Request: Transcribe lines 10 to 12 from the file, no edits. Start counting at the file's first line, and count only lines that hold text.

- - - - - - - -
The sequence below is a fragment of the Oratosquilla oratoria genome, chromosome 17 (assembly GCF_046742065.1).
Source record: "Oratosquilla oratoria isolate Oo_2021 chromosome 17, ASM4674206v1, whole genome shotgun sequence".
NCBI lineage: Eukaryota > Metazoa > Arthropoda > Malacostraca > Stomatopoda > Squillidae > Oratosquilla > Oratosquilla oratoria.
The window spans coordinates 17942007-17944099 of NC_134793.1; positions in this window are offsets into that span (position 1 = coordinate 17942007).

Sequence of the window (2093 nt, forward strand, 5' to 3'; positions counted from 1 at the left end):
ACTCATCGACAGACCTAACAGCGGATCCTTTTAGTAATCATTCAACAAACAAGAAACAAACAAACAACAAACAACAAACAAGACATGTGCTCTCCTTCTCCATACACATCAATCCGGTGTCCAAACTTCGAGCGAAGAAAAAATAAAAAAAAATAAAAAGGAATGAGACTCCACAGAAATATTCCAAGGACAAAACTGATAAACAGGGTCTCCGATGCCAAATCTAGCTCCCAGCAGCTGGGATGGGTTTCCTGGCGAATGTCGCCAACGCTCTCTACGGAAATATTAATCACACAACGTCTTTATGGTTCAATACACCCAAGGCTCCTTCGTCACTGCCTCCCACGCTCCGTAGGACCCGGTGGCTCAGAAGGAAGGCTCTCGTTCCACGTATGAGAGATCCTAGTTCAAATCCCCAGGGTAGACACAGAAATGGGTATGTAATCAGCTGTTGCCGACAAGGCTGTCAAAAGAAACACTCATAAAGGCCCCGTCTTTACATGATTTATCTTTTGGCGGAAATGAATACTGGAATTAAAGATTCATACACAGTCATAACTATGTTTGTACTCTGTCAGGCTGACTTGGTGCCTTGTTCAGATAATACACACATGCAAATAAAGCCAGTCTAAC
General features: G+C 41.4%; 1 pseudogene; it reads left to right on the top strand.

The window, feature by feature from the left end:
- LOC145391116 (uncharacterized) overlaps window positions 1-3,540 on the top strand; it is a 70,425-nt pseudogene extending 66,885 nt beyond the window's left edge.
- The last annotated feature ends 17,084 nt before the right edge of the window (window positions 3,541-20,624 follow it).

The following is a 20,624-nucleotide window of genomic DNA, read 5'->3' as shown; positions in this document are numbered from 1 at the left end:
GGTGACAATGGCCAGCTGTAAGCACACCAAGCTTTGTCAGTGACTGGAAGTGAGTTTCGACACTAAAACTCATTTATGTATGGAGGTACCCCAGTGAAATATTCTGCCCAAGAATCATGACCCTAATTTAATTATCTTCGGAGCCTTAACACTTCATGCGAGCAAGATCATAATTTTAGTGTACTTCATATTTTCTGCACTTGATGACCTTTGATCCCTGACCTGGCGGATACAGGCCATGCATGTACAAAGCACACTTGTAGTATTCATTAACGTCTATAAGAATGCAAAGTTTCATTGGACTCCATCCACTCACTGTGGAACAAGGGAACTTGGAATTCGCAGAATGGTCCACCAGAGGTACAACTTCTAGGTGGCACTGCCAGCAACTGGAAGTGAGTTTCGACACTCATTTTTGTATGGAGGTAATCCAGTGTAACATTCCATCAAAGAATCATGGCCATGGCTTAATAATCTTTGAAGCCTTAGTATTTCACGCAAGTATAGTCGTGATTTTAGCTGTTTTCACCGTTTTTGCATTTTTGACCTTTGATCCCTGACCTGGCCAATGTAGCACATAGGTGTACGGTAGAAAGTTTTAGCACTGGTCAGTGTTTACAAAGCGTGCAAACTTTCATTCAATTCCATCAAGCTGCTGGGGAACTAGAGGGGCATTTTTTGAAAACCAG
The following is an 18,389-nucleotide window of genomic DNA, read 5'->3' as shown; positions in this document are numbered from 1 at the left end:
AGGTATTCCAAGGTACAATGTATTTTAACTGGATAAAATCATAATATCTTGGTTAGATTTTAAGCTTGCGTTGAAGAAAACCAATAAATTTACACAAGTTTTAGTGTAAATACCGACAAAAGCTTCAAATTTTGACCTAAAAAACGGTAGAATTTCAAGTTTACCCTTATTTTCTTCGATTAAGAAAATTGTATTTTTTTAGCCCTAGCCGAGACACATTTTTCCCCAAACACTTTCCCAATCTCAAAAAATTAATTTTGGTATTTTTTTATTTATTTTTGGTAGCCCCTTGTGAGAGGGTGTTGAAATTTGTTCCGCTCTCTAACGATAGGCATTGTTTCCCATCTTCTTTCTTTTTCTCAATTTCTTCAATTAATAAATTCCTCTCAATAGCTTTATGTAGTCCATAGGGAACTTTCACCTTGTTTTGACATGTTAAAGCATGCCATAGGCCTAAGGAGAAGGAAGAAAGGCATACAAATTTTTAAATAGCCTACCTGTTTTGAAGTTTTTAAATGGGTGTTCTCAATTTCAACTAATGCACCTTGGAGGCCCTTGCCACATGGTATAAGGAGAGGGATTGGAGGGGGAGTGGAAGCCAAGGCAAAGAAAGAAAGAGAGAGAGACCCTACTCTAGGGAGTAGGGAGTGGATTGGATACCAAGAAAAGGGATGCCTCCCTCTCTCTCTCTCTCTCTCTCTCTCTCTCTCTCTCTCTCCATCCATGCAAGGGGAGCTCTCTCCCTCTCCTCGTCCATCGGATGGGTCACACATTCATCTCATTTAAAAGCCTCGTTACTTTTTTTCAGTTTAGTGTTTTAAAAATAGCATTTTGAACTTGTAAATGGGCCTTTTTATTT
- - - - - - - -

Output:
- The last annotated feature ends 17,084 nt before the right edge of the window (window positions 3,541-20,624 follow it).

The following is a 20,624-nucleotide window of genomic DNA, read 5'->3' as shown; positions in this document are numbered from 1 at the left end:
GGTGACAATGGCCAGCTGTAAGCACACCAAGCTTTGTCAGTGACTGGAAGTGAGTTTCGACACTAAAACTCATTTATGTATGGAGGTACCCCAGTGAAATATTCTGCCCAAGAATCATGACCCTAATTTAATTATCTTCGGAGCCTTAACACTTCATGCGAGCAAGATCATAATTTTAGTGTACTTCATATTTTCTGCACTTGATGACCTTTGATCCCTGACCTGGCGGATACAGGCCATGCATGTACAAAGCACACTTGTAGTATTCATTAACGTCTATAAGAATGCAAAGTTTCATTGGACTCCATCCACTCACTGTGGAACAAGGGAACTTGGAATTCGCAGAATGGTCCACCAGAGGTACAACTTCTAGGTGGCACTGCCAGCAACTGGAAGTGAGTTTCGACACTCATTTTTGTATGGAGGTAATCCAGTGTAACATTCCATCAAAGAATCATGGCCATGGCTTAATAATCTTTGAAGCCTTAGTATTTCACGCAAGTATAGTCGTGATTTTAGCTGTTTTCACCGTTTTTGCATTTTTGACCTTTGATCCCTGACCTGGCCAATGTAGCACATAGGTGTACGGTAGAAAGTTTTAGCACTGGTCAGTGTTTACAAAGCGTGCAAACTTTCATTCAATTCCATCAAGCTGCTGGGGAACTAGAGGGGCATTTTTTGAAAACCAG